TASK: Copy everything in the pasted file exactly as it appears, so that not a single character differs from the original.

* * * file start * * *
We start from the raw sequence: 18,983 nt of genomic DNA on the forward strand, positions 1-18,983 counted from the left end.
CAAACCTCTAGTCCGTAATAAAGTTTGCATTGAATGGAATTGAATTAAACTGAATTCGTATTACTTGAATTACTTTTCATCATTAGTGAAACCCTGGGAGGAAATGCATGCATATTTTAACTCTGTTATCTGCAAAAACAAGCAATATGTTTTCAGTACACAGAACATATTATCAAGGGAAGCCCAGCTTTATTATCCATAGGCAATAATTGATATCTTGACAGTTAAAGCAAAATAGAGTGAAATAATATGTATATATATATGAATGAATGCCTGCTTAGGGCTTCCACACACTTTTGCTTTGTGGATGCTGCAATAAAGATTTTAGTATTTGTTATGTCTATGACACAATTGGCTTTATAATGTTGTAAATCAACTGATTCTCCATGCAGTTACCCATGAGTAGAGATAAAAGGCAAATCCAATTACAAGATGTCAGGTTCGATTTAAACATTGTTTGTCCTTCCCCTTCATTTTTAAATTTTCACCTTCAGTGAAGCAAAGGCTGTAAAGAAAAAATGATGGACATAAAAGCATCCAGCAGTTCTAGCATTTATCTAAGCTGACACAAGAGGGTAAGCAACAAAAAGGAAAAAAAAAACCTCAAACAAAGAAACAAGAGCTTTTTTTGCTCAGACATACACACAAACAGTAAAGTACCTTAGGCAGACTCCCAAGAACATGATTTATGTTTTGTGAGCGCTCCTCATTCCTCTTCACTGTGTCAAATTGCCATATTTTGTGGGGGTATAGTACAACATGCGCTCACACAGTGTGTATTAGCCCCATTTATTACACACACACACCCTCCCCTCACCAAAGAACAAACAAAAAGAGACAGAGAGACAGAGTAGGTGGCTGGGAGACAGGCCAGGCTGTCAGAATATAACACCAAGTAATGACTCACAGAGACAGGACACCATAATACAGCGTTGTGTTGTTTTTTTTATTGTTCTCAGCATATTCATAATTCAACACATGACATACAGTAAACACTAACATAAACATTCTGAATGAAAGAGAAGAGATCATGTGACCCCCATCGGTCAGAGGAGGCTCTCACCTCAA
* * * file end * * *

We start from the raw sequence: 18,983 nt of genomic DNA on the forward strand, positions 1-18,983 counted from the left end.
CAAACCTCTAGTCCGTAATAAAGTTTGCATTGAATGGAATTGAATTAAACTGAATTCGTATTACTTGAATTACTTTTCATCATTAGTGAAACCCTGGGAGGAAATGCATGCATATTTTAACTCTGTTATCTGCAAAAACAAGCAATATGTTTTCAGTACACAGAACATATTATCAAGGGAAGCCCAGCTTTATTATCCATAGGCAATAATTGATATCTTGACAGTTAAAGCAAAATAGAGTGAAATAATATGTATATATATATGAATGAATGCCTGCTTAGGGCTTCCACACACTTTTGCTTTGTGGATGCTGCAATAAAGATTTTAGTATTTGTTATGTCTATGACACAATTGGCTTTATAATGTTGTAAATCAACTGATTCTCCATGCAGTTACCCATGAGTAGAGATAAAAGGCAAATCCAATTACAAGATGTCAGGTTCGATTTAAACATTGTTTGTCCTTCCCCTTCATTTTTAAATTTTCACCTTCAGTGAAGCAAAGGCTGTAAAGAAAAAATGATGGACATAAAAGCATCCAGCAGTTCTAGCATTTATCTAAGCTGACACAAGAGGGTAAGCAACAAAAAGGAAAAAAAAAACCTCAAACAAAGAAACAAGAGCTTTTTTTGCTCAGACATACACACAAACAGTAAAGTACCTTAGGCAGACTCCCAAGAACATGATTTATGTTTTGTGAGCGCTCCTCATTCCTCTTCACTGTGTCAAATTGCCATATTTTGTGGGGGTATAGTACAACATGCGCTCACACAGTGTGTATTAGCCCCATTTATTACACACACACACCCTCCCCTCACCAAAGAACAAACAAAAAGAGACAGAGAGACAGAGTAGGTGGCTGGGAGACAGGCCAGGCTGTCAGAATATAACACCAAGTAATGACTCACAGAGACAGGACACCATAATACAGCGTTGTGTTGTTTTTTTTATTGTTCTCAGCATATTCATAATTCAACACATGACATACAGTAAACACTAACATAAACATTCTGAATGAAAGAGAAGAGATCATGTGACCCCCATCGGTCAGAGGAGGCTCTCACCTCAA